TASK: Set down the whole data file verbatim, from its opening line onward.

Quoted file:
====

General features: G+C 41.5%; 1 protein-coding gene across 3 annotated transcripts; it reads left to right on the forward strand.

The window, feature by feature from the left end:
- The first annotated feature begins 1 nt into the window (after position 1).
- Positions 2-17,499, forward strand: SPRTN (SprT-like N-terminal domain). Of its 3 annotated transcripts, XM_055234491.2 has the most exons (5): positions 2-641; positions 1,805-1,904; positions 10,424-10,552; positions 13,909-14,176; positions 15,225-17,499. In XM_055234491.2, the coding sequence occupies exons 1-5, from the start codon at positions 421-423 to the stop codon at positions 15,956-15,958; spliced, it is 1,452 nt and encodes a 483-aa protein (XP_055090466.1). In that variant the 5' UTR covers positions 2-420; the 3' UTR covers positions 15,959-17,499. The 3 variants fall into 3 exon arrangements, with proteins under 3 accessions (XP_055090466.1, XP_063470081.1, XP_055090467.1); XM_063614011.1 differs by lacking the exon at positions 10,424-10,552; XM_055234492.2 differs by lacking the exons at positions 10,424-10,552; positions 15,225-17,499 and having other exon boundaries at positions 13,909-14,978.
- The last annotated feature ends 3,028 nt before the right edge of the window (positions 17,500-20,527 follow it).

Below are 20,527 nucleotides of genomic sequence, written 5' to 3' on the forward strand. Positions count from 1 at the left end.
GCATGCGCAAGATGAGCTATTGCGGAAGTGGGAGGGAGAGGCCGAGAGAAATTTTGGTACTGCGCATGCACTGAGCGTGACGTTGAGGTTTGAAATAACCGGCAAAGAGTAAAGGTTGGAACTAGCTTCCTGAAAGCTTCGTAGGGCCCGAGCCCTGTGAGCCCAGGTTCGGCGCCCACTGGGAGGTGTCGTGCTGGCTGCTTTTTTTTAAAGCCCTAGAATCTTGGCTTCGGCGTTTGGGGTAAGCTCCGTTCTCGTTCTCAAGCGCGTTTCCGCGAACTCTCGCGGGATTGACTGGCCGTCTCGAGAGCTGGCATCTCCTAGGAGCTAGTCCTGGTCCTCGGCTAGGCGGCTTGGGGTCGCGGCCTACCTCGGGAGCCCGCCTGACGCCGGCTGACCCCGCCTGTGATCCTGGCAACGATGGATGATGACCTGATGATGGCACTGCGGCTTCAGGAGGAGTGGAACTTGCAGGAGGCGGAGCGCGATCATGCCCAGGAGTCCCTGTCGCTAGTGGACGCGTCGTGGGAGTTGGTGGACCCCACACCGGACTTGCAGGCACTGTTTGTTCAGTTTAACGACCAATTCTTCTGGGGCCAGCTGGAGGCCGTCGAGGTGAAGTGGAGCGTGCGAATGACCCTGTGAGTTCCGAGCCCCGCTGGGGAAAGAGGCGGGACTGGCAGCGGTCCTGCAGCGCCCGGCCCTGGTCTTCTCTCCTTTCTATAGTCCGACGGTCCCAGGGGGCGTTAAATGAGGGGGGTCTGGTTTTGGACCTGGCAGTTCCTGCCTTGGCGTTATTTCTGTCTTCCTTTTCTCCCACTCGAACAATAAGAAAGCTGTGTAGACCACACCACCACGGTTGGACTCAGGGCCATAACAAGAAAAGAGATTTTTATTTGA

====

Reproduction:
General features: G+C 41.5%; 1 protein-coding gene across 3 annotated transcripts; it reads left to right on the forward strand.

The window, feature by feature from the left end:
- The first annotated feature begins 1 nt into the window (after position 1).
- Positions 2-17,499, forward strand: SPRTN (SprT-like N-terminal domain). Of its 3 annotated transcripts, XM_055234491.2 has the most exons (5): positions 2-641; positions 1,805-1,904; positions 10,424-10,552; positions 13,909-14,176; positions 15,225-17,499. In XM_055234491.2, the coding sequence occupies exons 1-5, from the start codon at positions 421-423 to the stop codon at positions 15,956-15,958; spliced, it is 1,452 nt and encodes a 483-aa protein (XP_055090466.1). In that variant the 5' UTR covers positions 2-420; the 3' UTR covers positions 15,959-17,499. The 3 variants fall into 3 exon arrangements, with proteins under 3 accessions (XP_055090466.1, XP_063470081.1, XP_055090467.1); XM_063614011.1 differs by lacking the exon at positions 10,424-10,552; XM_055234492.2 differs by lacking the exons at positions 10,424-10,552; positions 15,225-17,499 and having other exon boundaries at positions 13,909-14,978.
- The last annotated feature ends 3,028 nt before the right edge of the window (positions 17,500-20,527 follow it).

Below are 20,527 nucleotides of genomic sequence, written 5' to 3' on the forward strand. Positions count from 1 at the left end.
GCATGCGCAAGATGAGCTATTGCGGAAGTGGGAGGGAGAGGCCGAGAGAAATTTTGGTACTGCGCATGCACTGAGCGTGACGTTGAGGTTTGAAATAACCGGCAAAGAGTAAAGGTTGGAACTAGCTTCCTGAAAGCTTCGTAGGGCCCGAGCCCTGTGAGCCCAGGTTCGGCGCCCACTGGGAGGTGTCGTGCTGGCTGCTTTTTTTTAAAGCCCTAGAATCTTGGCTTCGGCGTTTGGGGTAAGCTCCGTTCTCGTTCTCAAGCGCGTTTCCGCGAACTCTCGCGGGATTGACTGGCCGTCTCGAGAGCTGGCATCTCCTAGGAGCTAGTCCTGGTCCTCGGCTAGGCGGCTTGGGGTCGCGGCCTACCTCGGGAGCCCGCCTGACGCCGGCTGACCCCGCCTGTGATCCTGGCAACGATGGATGATGACCTGATGATGGCACTGCGGCTTCAGGAGGAGTGGAACTTGCAGGAGGCGGAGCGCGATCATGCCCAGGAGTCCCTGTCGCTAGTGGACGCGTCGTGGGAGTTGGTGGACCCCACACCGGACTTGCAGGCACTGTTTGTTCAGTTTAACGACCAATTCTTCTGGGGCCAGCTGGAGGCCGTCGAGGTGAAGTGGAGCGTGCGAATGACCCTGTGAGTTCCGAGCCCCGCTGGGGAAAGAGGCGGGACTGGCAGCGGTCCTGCAGCGCCCGGCCCTGGTCTTCTCTCCTTTCTATAGTCCGACGGTCCCAGGGGGCGTTAAATGAGGGGGGTCTGGTTTTGGACCTGGCAGTTCCTGCCTTGGCGTTATTTCTGTCTTCCTTTTCTCCCACTCGAACAATAAGAAAGCTGTGTAGACCACACCACCACGGTTGGACTCAGGGCCATAACAAGAAAAGAGATTTTTATTTGA